“If you feel that your life is spiraling out of control – with too many demands from your work, home, partner, family and friends – maybe it’s time to simplify,” suggests Wendy Green, author of Anxiety – a Self-Help Guide to Feeling Better.
“If you regularly feel under pressure and stressed because of a lack of time, try reviewing how you structure your days. Keep a diary for a week to see how you spend your time and then decide which activities you can cut out or reduce to make more time for the things that are most important to you.” It won’t hurt to be a little selfish, occasionally, for the sake of your mental health.
“Mindfulness is a way of noticing how our attention gets pulled in different directions, and it’s a way of practicing the gentle, persistent art of returning our attention to the present moment,” says Dennis Tirch, cognitive therapist and author of Overcoming Anxiety.
“Mindfulness training has been demonstrated to be an effective treatment for a range of psychological problems, such as depressive relapse, anxiety and emotion-regulation difficulties. By developing our ability to be mindful, and by learning how to apply mindfulness to more healthy methods of coping with stress, we may become able to change our habitual and unhelpful responses to anxiety.”
“We use a number of therapies to treat anxiety, including exercise physiology, psychology, nutritional, medical and naturopathic support, gut health work and detoxification support for clients dependent on alcohol, medications, illicit drugs, sugar and caffeine, which we see a lot of in people living with anxiety,” says PettinaStanghon, founder of mental health rehabilitation centre Noosa Confidential.
Dr Malcolm Clark, Melbourne GP and author of Doctor in the House, says that stress and anxiety play a major role in irritable bowel syndrome, both in triggering and worsening symptoms, including bloating, abdominal cramps, flatulence and loose, frequent bowel motions or constipation. To combat ‘gut anxiety’, eat a low GI diet (which also helps regulate blood sugar levels), reduce fatty foods and alcohol, and increase fibre intake.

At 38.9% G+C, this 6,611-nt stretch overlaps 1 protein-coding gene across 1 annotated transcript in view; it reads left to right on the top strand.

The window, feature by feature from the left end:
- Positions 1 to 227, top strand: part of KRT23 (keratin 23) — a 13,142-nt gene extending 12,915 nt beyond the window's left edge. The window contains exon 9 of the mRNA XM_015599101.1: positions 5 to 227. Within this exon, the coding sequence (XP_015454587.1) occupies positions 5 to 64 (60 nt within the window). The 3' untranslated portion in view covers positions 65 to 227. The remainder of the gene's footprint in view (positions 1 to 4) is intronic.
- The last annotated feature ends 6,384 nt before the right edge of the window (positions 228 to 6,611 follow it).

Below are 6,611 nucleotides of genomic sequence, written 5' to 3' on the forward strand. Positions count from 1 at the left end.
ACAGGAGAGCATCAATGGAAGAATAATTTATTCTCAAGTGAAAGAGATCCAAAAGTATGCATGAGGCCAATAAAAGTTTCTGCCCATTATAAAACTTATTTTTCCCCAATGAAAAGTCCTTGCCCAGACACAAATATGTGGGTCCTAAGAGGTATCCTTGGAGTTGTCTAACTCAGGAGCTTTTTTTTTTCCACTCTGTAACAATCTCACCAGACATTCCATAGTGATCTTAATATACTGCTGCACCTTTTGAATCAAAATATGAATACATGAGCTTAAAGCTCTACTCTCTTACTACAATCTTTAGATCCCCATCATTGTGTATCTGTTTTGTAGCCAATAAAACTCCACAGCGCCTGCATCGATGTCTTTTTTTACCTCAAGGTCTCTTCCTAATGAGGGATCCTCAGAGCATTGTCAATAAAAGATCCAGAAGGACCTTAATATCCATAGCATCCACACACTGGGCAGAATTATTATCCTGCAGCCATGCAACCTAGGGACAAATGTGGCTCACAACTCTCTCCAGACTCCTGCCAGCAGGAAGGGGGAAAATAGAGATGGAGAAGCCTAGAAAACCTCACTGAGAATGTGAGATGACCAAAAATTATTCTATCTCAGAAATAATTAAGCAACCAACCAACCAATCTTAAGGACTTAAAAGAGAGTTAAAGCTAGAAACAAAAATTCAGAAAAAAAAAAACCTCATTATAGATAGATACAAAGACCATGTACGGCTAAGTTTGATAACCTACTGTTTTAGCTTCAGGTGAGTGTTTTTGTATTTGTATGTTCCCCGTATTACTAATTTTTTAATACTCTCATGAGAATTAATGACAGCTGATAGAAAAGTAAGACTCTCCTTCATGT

A number of medications are available that provide effective relief – but not a cure – of anxiety. The first option, usually, are SSRI’s (or selective serotonin reuptake inhibitors). Traditionally used to treat clinical depression, and a little slow to kick in from the outset (they can take a couple of weeks to ‘build up’ to the complete benefits) they have proven to be very successful for many people. MAOI’s (monoamine oxidase inhibitors), which inhibit the breakdown of serotonin and norepinephrine in the brain, are a similar option that may be recommended.
“As effective as tranquillizers can be, they are less frequently prescribed today because they are addictive if taken for a long period of time and at a high enough dose,” says Nydegger “Also, increased tolerance can become an issue, which means a patient needs to continually increase the dosage for it to be effective.”
Bret Moore, psychologist and author of Taking Control of Anxiety explains, “Numerous studies have been conducted over recent years showing that exercise alone, or in combination with psychotherapy, is effective in reducing anxiety associated with a variety of anxiety disorders.” In fact, one study found that regular exercise can be as effective as medication in people with panic disorder.
“Vigorous and sustained physical activity promotes the release of endorphins: neurotransmitters in the brain that promote a sense of euphoria and contentment,” says Moore. “This phenomenon allows joggers to overcome fatigue and pain during long-distance running.”